Occupational health nurse education: a blueprint for change

A document from Public Health England put sets out a curriculum for occupational health nurse education in the future. Nic Paton talks to leading OH figures about its likely impact on the Nursing and Midwifery Council’s requirements and its implications for individual OH courses.

“Occupational health nursing finds itself at a time of change, therefore it was timely to review priorities for educational programmes to consolidate and develop a new approach going forward,” said Public Health England’s chief nurse Viv Bennett at the launch of its new Educating Occupational Health Nurses guidance in November.

“Occupational health nurses recognise that their educational programmes must continually evolve and adapt in order to meet new workplace challenges as well as to continue the valuable work of the profession,” she added.

Bennett certainly has a point. Occupational health nursing, and OH nurse education specifically, is in a state of considerable flux. Disquiet has been growing for some time among practitioners and educationalists about the Nursing and Midwifery Council’s (NMC) validation structure for courses, particularly the requirement for courses to be delivered under the broad-brush Specialist Community Public Health Nursing (SCPHN) umbrella if they wish to have the NMC stamp.

Key points in PHE’s guidance on occupational health nurse education

The Public Health England document Educating Occupational Health Nurses: an approach to align education with a service vision for occupational health nurses sets out, as it puts it, “the recommended approach for nurse education going forward”.

It includes a range of “prompts” for higher education institutions and lecturers to help them assess and refresh their programmes. Given the backdrop of disquiet about the current NMC-led set-up, this, intriguingly, is one: “Do your current programmes allow for multi-professional education from practitioners employed in workplace health and wellbeing now and in the future?”

The paper articulates four principles that, it argues, should “underpin the OH nursing approach to their working practice”, namely:

the search for health needs
the stimulation of awareness of health needs
the influence on policies affecting health
the facilitation of an awareness of health needs
It then goes on to outline “the requisite ‘theory, knowledge and skills’ that must be included into education programmes to ensure excellent, high quality OH services”.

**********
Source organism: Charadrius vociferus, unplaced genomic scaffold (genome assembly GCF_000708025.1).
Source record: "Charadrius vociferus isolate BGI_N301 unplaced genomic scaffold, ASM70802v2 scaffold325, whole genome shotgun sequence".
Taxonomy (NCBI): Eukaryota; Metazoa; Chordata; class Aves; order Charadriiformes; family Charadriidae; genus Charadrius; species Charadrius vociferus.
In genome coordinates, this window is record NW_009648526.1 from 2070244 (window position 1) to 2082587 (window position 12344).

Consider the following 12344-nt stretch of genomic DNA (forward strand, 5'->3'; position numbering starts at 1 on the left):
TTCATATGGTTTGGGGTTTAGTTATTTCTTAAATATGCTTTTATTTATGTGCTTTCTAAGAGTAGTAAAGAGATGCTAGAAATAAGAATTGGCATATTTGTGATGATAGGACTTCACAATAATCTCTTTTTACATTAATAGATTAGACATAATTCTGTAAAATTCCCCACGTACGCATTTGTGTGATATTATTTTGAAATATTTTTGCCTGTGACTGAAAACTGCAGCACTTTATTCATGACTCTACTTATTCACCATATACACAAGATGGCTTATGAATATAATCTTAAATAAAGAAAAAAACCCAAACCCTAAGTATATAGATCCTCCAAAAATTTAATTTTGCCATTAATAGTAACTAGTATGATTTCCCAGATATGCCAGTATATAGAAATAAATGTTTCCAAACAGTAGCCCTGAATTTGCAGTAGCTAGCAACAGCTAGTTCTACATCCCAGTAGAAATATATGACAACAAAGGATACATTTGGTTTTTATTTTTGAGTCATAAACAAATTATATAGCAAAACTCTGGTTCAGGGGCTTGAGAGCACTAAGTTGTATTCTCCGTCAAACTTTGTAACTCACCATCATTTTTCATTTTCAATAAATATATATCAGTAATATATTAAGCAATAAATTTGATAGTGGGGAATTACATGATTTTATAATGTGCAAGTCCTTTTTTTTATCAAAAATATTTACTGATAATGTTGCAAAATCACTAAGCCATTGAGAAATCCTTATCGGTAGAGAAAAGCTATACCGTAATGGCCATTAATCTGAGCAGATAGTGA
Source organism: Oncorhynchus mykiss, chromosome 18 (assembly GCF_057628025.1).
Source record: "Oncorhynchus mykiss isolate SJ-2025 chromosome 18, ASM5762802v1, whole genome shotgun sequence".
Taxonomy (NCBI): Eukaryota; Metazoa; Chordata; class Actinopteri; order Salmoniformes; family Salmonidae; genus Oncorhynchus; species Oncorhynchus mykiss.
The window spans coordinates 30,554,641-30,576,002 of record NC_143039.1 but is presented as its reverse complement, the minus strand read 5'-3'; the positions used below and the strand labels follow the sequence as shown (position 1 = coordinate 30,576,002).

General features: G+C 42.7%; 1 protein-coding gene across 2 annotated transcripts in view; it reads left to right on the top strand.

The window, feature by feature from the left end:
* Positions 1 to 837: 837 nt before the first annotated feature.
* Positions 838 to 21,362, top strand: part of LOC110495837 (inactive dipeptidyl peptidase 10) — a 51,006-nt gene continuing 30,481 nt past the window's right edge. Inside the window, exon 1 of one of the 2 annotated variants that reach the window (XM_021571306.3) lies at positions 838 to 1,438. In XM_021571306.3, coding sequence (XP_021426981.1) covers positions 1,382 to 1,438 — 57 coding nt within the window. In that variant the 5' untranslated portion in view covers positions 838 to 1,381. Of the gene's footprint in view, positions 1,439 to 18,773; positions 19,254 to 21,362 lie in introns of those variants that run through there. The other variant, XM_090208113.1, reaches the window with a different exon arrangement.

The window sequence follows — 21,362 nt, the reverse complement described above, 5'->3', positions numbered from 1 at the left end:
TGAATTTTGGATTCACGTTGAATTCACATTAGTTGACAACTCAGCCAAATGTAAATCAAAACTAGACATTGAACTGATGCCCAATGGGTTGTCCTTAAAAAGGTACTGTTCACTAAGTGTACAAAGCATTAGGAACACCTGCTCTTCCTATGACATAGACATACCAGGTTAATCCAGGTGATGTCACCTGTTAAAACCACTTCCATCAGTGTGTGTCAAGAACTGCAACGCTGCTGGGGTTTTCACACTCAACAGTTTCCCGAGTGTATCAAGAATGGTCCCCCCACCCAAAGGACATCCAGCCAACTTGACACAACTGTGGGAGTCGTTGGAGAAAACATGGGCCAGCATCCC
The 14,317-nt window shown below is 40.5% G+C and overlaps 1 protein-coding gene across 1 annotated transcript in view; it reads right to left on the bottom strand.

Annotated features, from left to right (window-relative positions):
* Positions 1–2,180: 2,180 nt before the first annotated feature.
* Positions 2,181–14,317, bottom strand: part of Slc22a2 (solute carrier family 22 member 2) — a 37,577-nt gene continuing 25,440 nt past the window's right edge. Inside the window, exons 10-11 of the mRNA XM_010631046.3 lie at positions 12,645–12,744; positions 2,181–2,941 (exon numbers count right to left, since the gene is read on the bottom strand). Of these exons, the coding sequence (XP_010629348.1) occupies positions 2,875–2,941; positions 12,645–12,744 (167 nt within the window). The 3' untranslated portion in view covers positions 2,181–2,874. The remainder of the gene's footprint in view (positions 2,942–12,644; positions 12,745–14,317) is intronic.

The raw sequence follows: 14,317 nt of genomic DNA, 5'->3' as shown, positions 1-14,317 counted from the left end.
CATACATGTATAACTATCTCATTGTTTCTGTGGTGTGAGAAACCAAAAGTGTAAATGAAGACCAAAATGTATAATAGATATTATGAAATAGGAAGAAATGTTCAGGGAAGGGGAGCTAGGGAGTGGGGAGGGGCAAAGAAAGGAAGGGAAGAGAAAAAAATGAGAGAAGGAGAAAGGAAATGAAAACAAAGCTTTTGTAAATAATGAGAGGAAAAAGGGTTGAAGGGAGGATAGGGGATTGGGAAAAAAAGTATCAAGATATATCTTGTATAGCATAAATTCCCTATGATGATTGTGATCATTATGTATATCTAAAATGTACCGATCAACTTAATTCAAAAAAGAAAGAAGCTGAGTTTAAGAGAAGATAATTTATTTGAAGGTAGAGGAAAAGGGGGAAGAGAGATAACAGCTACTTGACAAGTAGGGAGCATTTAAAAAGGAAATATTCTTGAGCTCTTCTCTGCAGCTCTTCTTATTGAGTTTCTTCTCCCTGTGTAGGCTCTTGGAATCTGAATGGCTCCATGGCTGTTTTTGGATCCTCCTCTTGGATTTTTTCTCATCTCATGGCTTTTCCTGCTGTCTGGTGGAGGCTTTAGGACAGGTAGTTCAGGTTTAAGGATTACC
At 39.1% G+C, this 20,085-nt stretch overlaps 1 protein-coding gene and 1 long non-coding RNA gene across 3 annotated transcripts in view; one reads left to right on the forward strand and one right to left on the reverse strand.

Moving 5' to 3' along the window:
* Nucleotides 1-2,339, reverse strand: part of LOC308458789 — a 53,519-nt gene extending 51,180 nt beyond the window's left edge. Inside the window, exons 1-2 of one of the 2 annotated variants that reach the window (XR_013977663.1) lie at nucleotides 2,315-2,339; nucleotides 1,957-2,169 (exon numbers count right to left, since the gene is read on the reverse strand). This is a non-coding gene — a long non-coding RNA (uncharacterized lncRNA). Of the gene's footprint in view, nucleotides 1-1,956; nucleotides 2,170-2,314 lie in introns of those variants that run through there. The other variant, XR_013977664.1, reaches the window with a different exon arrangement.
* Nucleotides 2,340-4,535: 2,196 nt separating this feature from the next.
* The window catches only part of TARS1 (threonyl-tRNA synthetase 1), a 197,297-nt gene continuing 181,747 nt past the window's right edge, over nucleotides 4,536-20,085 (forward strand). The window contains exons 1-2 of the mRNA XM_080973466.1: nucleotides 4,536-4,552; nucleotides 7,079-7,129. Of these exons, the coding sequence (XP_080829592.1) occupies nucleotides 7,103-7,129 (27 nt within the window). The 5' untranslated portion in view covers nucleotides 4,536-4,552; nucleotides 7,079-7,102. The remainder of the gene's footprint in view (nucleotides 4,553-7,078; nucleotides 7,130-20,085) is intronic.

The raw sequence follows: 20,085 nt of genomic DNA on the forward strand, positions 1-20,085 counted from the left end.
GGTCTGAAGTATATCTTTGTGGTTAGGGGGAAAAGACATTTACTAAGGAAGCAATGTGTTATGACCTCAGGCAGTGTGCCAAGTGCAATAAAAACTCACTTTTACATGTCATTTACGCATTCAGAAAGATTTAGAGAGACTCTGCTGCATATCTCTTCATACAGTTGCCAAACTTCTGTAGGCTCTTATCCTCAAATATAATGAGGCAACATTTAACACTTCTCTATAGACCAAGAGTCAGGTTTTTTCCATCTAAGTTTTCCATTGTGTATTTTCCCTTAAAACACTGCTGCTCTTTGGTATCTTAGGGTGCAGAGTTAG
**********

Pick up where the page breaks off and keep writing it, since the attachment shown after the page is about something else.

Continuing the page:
These it splits into six broad topic areas: public health, the effect of work on health and wellbeing, the effect of health and wellbeing on work, research and evidence-based practice, leadership and management, and professional practice.

There is not room within this article to outline all that is covered within each topic. But, to give a flavour, each topic is broken down into “theory and knowledge” and then “skills”.

For example, under the effect of work on health and wellbeing, there is a section on health surveillance. The theory and knowledge required here, suggests PHE, is to understand the methods, legal requirements, ethical and commercial implications of health surveillance.

The skills you would therefore need as a practitioner would be the ability to:

Advise employers and managers on the legal requirements for health surveillance and the method of health surveillance required for work tasks where a risk and/or a legal requirement has been identified
Carry out risk assessment, identify when health surveillance is required and what method of health surveillance should be used
Recognise what specific health surveillance training is required and access the training as appropriate for their specific job role
Ability to advise employers about suitability for role and fitness for work following health surveillance assessments
Similarly, around stress and mental ill health, the theory and knowledge required would be to understand the health effects of work-related stress and common mental health health issues, such as stress, anxiety and depression.

The skills, in turn, are an ability to:

Advise employers, managers and individual employees on the mental, emotional and physical effects of work-related stress
Advise employers and managers on the employer’s duties in relation to the prevention of work-related stress
Carry out risk assessment in relation to work-related stress
Refer employers and managers to tools for preventing and managing work-related stress
Carry out individual health risk assessment where work-related stress is thought to be a factor in employee ill health.

The reason this document is important, PHE emphasises, is because, while many courses will already cover the areas outlined and more, “they are not currently included in every HEI/university course. Therefore, this guidance has been written to support programme development and change in this respect.”

The full document can be accessed here.